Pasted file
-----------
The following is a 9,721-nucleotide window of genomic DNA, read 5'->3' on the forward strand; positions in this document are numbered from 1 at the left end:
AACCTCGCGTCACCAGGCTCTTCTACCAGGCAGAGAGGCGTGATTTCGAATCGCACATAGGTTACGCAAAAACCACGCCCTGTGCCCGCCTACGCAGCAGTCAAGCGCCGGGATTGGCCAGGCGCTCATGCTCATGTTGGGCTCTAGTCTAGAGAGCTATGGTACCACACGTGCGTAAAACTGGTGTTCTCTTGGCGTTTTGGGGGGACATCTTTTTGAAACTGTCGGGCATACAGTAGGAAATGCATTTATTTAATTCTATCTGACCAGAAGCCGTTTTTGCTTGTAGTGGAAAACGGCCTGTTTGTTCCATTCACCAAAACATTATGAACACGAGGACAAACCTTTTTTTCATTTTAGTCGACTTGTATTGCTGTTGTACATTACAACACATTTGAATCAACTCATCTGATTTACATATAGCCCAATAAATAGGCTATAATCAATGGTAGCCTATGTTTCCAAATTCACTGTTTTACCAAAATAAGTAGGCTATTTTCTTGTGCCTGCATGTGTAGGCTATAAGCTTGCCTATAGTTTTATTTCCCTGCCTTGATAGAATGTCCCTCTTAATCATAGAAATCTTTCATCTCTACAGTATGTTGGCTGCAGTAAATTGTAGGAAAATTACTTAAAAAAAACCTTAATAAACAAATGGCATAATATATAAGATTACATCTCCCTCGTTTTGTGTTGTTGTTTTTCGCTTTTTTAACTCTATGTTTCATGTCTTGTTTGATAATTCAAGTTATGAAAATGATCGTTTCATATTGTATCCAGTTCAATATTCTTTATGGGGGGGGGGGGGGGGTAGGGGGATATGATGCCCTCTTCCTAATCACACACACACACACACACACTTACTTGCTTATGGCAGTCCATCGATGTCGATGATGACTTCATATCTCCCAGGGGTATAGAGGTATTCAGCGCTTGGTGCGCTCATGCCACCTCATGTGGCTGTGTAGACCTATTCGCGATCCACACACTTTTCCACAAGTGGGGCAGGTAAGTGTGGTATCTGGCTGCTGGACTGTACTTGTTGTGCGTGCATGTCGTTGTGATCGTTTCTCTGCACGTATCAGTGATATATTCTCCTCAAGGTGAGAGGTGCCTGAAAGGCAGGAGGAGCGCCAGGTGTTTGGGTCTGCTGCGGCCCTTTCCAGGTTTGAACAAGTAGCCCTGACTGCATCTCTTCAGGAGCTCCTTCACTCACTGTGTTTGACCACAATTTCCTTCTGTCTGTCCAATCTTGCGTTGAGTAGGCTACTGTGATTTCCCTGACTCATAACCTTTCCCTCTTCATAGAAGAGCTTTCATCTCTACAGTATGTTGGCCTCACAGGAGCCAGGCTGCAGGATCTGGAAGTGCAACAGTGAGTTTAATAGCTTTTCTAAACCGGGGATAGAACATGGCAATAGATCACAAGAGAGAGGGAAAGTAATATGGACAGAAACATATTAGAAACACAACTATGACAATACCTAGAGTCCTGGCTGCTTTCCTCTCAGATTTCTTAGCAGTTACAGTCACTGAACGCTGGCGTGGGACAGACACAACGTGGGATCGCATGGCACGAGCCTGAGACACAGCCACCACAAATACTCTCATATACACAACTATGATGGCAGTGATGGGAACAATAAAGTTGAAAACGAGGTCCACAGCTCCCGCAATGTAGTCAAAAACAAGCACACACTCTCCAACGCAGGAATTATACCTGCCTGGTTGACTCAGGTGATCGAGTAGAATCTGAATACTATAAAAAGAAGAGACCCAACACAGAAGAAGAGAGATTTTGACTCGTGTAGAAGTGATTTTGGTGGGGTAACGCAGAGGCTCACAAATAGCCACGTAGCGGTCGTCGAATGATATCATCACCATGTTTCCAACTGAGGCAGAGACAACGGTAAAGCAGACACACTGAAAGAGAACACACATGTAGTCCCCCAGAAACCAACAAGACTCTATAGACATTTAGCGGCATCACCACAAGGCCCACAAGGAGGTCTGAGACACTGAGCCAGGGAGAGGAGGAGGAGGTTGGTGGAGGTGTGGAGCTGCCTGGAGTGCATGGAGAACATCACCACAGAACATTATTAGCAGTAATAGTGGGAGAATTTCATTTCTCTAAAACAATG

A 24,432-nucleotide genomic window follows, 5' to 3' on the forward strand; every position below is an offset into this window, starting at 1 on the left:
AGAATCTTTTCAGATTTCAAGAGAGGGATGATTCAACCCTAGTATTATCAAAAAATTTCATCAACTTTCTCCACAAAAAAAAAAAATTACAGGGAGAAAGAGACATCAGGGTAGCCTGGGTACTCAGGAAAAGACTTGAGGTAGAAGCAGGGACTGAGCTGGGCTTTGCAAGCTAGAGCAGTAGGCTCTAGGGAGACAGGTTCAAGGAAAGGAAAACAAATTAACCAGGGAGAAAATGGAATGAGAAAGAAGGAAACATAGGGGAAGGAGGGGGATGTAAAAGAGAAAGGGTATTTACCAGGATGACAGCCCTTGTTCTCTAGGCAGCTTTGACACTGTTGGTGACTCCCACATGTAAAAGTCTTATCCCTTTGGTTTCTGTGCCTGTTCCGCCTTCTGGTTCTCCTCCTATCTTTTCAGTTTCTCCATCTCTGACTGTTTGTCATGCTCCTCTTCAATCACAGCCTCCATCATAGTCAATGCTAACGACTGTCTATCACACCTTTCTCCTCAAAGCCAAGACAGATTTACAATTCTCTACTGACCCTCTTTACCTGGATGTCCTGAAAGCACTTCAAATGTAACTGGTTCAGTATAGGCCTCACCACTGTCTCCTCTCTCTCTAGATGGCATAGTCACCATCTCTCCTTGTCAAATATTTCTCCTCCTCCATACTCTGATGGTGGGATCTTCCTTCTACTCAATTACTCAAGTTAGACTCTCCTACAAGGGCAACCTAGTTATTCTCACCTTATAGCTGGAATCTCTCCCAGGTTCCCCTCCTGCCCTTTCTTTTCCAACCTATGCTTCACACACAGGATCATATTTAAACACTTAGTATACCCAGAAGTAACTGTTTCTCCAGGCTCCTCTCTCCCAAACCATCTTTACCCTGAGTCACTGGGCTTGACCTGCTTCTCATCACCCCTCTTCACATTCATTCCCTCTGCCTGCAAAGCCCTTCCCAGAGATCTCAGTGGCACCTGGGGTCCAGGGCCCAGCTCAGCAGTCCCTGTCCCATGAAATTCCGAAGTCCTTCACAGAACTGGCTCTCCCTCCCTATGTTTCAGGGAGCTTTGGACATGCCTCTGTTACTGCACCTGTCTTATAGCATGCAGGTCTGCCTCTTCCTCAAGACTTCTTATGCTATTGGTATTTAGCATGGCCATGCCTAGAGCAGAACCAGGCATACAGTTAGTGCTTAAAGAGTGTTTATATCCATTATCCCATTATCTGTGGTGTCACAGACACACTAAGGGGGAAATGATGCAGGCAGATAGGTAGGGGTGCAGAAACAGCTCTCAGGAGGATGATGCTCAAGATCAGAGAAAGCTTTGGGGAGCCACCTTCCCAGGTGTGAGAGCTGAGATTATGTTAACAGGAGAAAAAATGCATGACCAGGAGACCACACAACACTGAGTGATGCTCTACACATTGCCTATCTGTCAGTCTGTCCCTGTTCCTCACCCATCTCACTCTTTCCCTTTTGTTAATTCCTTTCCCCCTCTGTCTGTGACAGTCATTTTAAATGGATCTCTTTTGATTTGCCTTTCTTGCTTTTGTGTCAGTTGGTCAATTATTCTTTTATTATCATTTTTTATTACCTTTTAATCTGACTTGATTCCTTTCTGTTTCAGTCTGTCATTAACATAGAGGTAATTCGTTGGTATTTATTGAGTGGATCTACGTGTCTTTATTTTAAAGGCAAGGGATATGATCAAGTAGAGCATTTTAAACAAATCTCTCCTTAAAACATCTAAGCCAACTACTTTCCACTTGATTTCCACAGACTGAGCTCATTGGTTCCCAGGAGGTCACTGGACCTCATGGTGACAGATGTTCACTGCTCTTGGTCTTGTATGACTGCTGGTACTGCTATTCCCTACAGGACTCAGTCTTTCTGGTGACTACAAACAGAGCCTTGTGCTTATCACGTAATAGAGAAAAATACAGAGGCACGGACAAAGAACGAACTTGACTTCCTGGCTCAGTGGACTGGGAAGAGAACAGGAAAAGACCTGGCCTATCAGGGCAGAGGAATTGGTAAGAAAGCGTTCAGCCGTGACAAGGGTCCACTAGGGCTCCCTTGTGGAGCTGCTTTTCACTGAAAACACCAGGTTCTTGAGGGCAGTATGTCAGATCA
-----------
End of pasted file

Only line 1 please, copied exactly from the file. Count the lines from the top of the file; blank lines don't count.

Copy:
The following is a 9,721-nucleotide window of genomic DNA, read 5'->3' on the forward strand; positions in this document are numbered from 1 at the left end: